What Are Volunteers For?

Disclaimer: This article is solely the opinion of the author and does not reflect the opinion of Washington Bikes, its volunteers, its board, or its employees.

So far this blog has focused on bicycling-related topics, which makes good sense, what with the Bicycle Alliance’s interest in bikes and all. Nary a word has been written, though, about the Bicycle Alliance as a nonprofit. Nonprofits exist in an interesting world of grants, donations, and in-kind help.

Nearly all nonprofit organizations rely on volunteers (pictured: Volunteer Ted Inkley working at the Bicycle Alliance’s Bike Expo booth) to achieve their missions. How, though, should an organization like the Bicycle Alliance use volunteer labor? Pablo Eisenberg sums up one common view of volunteer labor succinctly: “Although volunteers can certainly provide useful ancillary services, they cannot solve deeply rooted problems.” On the other end of the spectrum, Richard Lynch argues that volunteers are as reliable or unreliable as paid staff, and that a good volunteer program enables an organization to:

  1. Engage the community as a partner in accomplishing its mission.
  2. Access to all the skills available in the community.
  3. Accomplish its mission more easily.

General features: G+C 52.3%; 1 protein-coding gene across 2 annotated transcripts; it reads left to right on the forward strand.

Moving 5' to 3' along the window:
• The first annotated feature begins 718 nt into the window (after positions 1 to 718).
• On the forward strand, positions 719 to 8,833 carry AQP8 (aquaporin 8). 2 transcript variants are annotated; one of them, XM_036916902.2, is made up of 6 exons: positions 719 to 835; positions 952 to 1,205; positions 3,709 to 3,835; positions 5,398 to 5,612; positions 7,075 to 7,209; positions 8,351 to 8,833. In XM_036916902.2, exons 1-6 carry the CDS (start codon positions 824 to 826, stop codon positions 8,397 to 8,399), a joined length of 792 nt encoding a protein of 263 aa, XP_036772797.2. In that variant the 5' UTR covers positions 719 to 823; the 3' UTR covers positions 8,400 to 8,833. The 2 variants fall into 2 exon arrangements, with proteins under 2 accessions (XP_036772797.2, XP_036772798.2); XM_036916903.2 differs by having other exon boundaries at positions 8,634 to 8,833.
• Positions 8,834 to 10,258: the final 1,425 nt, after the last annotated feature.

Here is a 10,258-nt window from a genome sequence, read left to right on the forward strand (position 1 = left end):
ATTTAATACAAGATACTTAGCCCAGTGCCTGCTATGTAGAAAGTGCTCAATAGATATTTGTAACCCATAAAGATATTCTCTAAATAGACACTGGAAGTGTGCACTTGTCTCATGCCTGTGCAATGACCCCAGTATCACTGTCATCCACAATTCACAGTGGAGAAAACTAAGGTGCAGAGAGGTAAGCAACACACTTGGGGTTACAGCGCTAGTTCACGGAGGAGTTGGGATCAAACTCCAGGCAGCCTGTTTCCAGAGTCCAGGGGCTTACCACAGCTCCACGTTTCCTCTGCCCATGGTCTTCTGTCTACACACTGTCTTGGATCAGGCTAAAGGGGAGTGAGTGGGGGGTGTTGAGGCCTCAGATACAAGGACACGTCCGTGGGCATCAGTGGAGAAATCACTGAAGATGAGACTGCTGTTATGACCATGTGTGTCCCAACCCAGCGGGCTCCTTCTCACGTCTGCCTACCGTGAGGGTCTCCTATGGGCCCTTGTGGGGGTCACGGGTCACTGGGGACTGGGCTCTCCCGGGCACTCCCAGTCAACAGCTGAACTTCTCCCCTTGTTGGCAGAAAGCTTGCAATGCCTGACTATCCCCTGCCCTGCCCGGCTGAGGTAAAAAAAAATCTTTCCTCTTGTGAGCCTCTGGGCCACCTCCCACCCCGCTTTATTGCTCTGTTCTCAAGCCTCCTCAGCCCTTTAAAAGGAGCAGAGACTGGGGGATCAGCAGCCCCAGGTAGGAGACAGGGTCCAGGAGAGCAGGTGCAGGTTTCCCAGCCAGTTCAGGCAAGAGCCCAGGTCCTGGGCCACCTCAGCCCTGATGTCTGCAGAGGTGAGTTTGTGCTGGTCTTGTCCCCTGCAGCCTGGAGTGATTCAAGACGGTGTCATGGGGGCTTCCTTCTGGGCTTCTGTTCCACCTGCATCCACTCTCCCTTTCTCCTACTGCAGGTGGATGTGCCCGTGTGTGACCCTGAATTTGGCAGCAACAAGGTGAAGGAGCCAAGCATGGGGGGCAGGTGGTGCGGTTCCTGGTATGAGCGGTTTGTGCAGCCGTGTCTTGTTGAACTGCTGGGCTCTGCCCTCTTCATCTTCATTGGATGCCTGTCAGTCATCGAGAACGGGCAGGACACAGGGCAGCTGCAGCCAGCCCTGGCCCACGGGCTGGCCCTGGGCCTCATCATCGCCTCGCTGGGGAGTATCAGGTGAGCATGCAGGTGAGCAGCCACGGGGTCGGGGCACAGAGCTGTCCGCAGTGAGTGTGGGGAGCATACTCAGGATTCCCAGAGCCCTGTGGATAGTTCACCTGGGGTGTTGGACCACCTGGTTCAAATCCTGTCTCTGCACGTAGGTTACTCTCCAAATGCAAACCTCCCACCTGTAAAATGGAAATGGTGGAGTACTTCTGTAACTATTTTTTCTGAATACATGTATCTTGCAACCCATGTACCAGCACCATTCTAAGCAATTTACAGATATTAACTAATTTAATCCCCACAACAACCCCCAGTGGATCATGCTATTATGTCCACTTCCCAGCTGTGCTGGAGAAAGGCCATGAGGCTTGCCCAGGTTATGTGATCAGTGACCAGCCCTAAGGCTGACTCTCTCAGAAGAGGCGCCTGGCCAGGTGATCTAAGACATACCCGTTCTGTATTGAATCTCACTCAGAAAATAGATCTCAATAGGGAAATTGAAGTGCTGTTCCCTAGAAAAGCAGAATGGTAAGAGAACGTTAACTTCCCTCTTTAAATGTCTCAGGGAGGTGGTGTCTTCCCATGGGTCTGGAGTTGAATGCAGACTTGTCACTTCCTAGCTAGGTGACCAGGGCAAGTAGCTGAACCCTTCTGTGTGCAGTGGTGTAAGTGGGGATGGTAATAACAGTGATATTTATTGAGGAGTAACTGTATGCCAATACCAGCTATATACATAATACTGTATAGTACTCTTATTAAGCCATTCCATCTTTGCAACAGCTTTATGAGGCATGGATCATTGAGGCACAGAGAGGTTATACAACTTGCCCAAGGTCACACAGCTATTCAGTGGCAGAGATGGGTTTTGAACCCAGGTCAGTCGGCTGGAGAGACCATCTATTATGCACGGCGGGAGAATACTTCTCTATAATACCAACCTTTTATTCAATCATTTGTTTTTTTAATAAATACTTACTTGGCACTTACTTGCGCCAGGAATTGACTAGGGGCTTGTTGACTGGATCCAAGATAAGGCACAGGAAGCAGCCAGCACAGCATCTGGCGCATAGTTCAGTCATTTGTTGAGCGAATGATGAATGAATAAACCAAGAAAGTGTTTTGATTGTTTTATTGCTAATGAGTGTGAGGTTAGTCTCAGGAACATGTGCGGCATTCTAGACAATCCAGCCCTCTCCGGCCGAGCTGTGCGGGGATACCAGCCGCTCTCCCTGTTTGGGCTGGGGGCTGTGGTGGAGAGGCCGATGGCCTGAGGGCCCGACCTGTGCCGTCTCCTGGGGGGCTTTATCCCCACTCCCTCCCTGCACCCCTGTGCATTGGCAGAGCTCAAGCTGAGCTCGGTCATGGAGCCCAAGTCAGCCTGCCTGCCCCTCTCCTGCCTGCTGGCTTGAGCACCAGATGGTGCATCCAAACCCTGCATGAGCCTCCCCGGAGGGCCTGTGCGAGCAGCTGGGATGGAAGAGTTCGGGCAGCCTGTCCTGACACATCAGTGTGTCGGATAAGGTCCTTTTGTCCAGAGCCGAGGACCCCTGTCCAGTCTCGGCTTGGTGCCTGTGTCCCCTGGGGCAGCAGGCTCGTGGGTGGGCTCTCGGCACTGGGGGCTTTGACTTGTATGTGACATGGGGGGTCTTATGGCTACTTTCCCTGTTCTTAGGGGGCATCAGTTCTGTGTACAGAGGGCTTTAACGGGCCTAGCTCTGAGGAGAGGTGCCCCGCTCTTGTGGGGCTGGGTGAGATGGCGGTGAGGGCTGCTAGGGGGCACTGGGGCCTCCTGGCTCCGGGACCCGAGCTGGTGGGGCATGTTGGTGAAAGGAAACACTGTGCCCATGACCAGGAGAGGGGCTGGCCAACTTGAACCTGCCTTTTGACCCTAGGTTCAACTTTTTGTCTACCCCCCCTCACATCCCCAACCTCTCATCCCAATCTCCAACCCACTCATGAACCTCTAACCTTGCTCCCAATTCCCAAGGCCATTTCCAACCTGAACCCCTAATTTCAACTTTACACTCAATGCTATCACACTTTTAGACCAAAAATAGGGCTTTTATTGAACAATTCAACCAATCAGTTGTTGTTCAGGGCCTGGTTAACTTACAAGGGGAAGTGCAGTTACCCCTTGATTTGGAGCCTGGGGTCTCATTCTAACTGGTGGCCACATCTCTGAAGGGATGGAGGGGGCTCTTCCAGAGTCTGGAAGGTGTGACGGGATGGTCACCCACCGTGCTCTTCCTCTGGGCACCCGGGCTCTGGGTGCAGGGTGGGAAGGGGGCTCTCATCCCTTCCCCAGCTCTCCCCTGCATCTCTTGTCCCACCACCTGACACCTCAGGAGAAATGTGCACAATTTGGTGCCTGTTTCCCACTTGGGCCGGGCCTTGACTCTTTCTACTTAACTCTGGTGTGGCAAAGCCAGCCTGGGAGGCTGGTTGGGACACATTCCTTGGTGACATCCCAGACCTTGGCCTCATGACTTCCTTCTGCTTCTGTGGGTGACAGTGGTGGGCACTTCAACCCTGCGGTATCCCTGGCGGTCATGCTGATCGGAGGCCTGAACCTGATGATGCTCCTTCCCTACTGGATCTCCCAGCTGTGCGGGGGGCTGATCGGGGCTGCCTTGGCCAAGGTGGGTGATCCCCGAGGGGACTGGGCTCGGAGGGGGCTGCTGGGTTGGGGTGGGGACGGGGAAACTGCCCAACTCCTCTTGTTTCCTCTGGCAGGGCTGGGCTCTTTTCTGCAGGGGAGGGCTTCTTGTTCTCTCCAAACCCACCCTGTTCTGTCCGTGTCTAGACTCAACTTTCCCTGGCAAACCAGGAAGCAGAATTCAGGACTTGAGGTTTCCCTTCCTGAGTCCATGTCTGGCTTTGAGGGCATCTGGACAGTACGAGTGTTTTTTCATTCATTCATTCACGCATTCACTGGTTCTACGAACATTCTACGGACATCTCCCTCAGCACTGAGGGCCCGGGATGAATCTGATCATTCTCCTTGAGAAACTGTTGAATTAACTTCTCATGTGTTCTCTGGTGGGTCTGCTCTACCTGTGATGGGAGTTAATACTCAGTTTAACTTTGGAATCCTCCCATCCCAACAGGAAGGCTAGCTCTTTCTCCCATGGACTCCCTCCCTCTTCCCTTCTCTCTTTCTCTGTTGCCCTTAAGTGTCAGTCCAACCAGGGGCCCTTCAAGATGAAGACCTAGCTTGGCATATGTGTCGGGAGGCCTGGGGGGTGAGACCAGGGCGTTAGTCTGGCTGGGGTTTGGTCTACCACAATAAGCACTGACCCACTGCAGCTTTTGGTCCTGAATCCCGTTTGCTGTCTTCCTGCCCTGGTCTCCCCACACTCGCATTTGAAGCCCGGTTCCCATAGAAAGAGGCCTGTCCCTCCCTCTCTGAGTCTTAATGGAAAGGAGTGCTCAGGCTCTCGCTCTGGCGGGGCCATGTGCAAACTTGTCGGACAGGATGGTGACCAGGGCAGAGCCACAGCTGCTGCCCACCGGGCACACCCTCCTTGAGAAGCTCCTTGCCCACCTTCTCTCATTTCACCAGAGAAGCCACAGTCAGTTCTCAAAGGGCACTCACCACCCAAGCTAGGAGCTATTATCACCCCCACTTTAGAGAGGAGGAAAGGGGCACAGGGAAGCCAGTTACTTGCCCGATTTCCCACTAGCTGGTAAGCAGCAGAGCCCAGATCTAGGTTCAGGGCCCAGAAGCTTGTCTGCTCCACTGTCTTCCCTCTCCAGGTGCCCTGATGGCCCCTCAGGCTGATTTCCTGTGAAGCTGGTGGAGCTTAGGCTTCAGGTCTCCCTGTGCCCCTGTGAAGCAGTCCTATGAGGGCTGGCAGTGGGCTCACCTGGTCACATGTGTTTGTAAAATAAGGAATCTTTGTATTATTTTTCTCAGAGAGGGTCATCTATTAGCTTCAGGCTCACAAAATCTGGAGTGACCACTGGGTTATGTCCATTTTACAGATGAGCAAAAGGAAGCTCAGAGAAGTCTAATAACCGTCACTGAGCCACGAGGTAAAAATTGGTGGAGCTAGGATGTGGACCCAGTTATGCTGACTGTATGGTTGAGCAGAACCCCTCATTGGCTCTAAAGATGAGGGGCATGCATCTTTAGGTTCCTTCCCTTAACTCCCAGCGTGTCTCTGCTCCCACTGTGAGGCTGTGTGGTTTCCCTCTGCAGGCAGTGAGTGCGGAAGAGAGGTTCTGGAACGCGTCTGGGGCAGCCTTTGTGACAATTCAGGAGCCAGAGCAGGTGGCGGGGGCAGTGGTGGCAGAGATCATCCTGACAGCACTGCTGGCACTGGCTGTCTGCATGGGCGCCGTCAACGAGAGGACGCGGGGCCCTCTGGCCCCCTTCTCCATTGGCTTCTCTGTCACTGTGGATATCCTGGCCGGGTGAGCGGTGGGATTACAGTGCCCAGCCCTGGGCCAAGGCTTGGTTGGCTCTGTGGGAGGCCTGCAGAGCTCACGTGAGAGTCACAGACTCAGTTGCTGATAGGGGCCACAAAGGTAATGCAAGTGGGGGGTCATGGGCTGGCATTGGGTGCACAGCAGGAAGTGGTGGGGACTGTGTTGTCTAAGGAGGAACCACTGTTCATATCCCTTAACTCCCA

4. Escape its financial constraints.

Other benefits of a program that uses volunteers at all levels include, but are not limited to:

  • Expanding the organization’s influence.
  • Increasing community representation within the organization.
  • Increasing donations, since volunteers are often also long-term donors.
  • More depth and focus on one project than a staff person, drawn in a variety of directions, could normally provide.

In short, volunteers can enable an organization to meet all its goals and frees the organization from its constraints.

Sounds pretty ideal, doesn’t it? Yet most organizations limit their volunteers’ effectiveness for lack of imagination about what volunteers can do for them. I hope, during the remainder of my tenure as an AmeriCorps intern, to begin expanding the Bicycle Alliance’s volunteer program. Some day we will offer the kind of vibrant, exciting volunteering activities that attract bicyclists of all stripes. Will you join us in making this vision a reality?

We can only accomplish what we believe we can accomplish. I believe we can do this. If you’re interested in helping me to revolutionize the Bicycle Alliance’s impact with a strong, exciting, effective volunteer program, contact me at katief (at) wabikes.org.

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